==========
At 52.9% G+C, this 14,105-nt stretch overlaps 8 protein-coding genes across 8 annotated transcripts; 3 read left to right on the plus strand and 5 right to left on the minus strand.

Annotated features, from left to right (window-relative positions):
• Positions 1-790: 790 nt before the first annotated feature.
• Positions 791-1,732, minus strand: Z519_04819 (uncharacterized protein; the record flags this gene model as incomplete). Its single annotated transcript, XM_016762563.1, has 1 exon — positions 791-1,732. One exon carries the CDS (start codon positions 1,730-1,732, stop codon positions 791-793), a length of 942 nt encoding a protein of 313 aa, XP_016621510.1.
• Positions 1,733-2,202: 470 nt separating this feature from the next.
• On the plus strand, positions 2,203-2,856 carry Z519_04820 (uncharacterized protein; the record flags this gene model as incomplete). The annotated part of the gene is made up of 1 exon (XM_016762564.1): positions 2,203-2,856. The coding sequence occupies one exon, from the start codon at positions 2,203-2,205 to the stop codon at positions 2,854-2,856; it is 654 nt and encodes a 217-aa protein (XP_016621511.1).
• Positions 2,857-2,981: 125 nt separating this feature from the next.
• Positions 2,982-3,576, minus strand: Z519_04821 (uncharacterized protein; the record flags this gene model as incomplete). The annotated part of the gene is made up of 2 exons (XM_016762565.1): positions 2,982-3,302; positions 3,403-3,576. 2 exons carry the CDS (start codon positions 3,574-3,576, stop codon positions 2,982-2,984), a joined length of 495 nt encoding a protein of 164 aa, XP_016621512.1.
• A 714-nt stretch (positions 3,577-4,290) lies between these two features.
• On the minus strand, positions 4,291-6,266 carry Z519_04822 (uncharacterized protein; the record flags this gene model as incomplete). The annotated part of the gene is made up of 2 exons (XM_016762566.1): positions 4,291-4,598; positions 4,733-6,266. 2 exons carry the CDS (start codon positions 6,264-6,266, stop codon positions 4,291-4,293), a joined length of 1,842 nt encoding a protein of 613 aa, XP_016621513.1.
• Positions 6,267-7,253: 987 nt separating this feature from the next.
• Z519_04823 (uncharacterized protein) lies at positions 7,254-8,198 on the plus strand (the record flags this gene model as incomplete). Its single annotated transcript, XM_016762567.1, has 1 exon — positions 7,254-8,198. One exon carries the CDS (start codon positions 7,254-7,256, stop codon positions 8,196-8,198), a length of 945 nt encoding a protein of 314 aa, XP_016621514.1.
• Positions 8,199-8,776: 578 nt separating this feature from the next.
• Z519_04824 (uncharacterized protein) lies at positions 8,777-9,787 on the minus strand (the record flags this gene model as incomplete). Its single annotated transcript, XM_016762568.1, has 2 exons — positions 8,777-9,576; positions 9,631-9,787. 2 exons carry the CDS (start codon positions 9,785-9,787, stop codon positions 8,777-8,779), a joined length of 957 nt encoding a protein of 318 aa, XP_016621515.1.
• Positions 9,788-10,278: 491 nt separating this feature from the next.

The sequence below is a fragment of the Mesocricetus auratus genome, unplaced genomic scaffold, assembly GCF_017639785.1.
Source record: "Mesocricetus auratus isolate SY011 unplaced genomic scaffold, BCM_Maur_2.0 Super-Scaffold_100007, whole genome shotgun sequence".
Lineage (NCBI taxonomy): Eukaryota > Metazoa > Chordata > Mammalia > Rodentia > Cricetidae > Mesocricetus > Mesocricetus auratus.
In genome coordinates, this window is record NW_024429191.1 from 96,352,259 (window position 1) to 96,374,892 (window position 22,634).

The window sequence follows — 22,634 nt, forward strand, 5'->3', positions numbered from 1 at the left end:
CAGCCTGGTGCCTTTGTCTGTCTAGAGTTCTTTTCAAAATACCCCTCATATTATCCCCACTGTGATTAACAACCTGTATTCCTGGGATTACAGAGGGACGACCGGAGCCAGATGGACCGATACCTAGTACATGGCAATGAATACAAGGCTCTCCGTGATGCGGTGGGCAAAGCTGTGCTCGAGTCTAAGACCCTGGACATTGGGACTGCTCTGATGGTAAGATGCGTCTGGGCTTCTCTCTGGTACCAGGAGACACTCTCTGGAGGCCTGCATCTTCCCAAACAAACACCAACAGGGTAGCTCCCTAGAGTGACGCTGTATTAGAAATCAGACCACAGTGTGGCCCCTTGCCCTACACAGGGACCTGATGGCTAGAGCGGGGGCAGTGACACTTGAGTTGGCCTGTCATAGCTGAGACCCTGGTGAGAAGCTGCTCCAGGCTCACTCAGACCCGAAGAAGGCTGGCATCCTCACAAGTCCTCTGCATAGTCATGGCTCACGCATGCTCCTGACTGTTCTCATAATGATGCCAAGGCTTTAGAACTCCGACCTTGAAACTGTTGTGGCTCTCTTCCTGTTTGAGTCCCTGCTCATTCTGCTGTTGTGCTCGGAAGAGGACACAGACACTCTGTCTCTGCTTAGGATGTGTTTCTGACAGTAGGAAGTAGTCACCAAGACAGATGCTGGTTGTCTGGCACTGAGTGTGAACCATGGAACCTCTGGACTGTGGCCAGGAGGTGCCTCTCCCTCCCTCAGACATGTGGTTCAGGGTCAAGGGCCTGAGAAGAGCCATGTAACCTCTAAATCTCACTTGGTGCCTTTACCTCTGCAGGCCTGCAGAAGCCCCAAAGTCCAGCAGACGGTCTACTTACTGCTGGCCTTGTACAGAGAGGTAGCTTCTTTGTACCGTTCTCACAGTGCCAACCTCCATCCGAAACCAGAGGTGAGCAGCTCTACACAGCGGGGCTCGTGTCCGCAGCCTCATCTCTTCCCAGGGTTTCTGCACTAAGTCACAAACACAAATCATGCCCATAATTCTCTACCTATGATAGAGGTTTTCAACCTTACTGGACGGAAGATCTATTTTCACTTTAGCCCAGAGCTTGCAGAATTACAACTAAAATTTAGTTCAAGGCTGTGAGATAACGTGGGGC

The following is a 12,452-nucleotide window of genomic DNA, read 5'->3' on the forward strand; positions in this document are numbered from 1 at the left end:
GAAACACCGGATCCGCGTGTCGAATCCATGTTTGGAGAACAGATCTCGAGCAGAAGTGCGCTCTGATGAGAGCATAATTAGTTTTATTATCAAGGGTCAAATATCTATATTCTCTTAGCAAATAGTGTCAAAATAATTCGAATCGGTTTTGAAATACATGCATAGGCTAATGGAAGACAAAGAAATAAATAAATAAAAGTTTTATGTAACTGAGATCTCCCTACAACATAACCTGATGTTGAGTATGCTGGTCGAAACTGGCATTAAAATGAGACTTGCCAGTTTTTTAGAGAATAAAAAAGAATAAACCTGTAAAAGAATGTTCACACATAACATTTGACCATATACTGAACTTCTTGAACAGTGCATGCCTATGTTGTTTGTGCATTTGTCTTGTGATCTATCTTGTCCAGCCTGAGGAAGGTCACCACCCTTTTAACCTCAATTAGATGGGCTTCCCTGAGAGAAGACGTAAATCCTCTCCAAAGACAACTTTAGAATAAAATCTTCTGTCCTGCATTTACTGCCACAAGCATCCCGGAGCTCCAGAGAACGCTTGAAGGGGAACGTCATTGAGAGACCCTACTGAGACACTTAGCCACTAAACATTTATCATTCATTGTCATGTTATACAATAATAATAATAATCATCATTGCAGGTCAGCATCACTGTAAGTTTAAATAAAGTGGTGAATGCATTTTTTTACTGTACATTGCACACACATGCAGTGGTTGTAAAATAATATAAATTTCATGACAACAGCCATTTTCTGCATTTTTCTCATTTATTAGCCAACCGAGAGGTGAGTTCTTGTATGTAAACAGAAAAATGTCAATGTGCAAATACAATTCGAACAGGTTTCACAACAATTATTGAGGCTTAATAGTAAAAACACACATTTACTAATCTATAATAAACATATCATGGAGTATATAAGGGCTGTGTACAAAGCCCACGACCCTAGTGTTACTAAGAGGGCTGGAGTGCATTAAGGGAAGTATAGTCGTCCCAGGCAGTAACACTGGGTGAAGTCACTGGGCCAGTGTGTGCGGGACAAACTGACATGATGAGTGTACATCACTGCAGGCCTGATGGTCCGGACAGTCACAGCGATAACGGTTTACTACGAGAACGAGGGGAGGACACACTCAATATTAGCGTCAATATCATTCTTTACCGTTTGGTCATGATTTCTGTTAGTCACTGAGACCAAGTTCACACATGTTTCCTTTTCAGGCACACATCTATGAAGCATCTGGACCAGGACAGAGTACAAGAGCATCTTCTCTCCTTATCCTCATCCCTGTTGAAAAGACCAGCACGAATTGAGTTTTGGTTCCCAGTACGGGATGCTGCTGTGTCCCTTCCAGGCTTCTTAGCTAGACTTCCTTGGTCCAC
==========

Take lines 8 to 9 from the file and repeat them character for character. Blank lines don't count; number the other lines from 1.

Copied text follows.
• Positions 2,982-3,576, minus strand: Z519_04821 (uncharacterized protein; the record flags this gene model as incomplete). The annotated part of the gene is made up of 2 exons (XM_016762565.1): positions 2,982-3,302; positions 3,403-3,576. 2 exons carry the CDS (start codon positions 3,574-3,576, stop codon positions 2,982-2,984), a joined length of 495 nt encoding a protein of 164 aa, XP_016621512.1.
• A 714-nt stretch (positions 3,577-4,290) lies between these two features.